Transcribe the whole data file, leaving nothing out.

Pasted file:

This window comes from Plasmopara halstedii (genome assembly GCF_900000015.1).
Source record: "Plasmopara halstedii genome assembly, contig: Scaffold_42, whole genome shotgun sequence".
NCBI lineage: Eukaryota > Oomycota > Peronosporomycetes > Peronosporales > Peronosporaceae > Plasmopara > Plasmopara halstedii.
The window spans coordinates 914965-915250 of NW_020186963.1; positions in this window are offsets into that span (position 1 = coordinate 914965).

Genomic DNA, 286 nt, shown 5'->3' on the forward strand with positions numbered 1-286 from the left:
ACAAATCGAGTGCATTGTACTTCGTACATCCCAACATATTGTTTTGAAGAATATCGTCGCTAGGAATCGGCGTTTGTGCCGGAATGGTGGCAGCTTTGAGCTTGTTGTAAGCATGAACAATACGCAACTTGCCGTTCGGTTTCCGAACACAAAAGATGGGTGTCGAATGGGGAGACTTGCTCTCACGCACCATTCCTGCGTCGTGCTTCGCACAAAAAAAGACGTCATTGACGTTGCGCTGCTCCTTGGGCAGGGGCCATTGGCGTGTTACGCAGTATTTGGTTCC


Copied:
This window comes from Plasmopara halstedii (genome assembly GCF_900000015.1).
Source record: "Plasmopara halstedii genome assembly, contig: Scaffold_42, whole genome shotgun sequence".
NCBI lineage: Eukaryota > Oomycota > Peronosporomycetes > Peronosporales > Peronosporaceae > Plasmopara > Plasmopara halstedii.
The window spans coordinates 914965-915250 of NW_020186963.1; positions in this window are offsets into that span (position 1 = coordinate 914965).

Genomic DNA, 286 nt, shown 5'->3' on the forward strand with positions numbered 1-286 from the left:
ACAAATCGAGTGCATTGTACTTCGTACATCCCAACATATTGTTTTGAAGAATATCGTCGCTAGGAATCGGCGTTTGTGCCGGAATGGTGGCAGCTTTGAGCTTGTTGTAAGCATGAACAATACGCAACTTGCCGTTCGGTTTCCGAACACAAAAGATGGGTGTCGAATGGGGAGACTTGCTCTCACGCACCATTCCTGCGTCGTGCTTCGCACAAAAAAAGACGTCATTGACGTTGCGCTGCTCCTTGGGCAGGGGCCATTGGCGTGTTACGCAGTATTTGGTTCC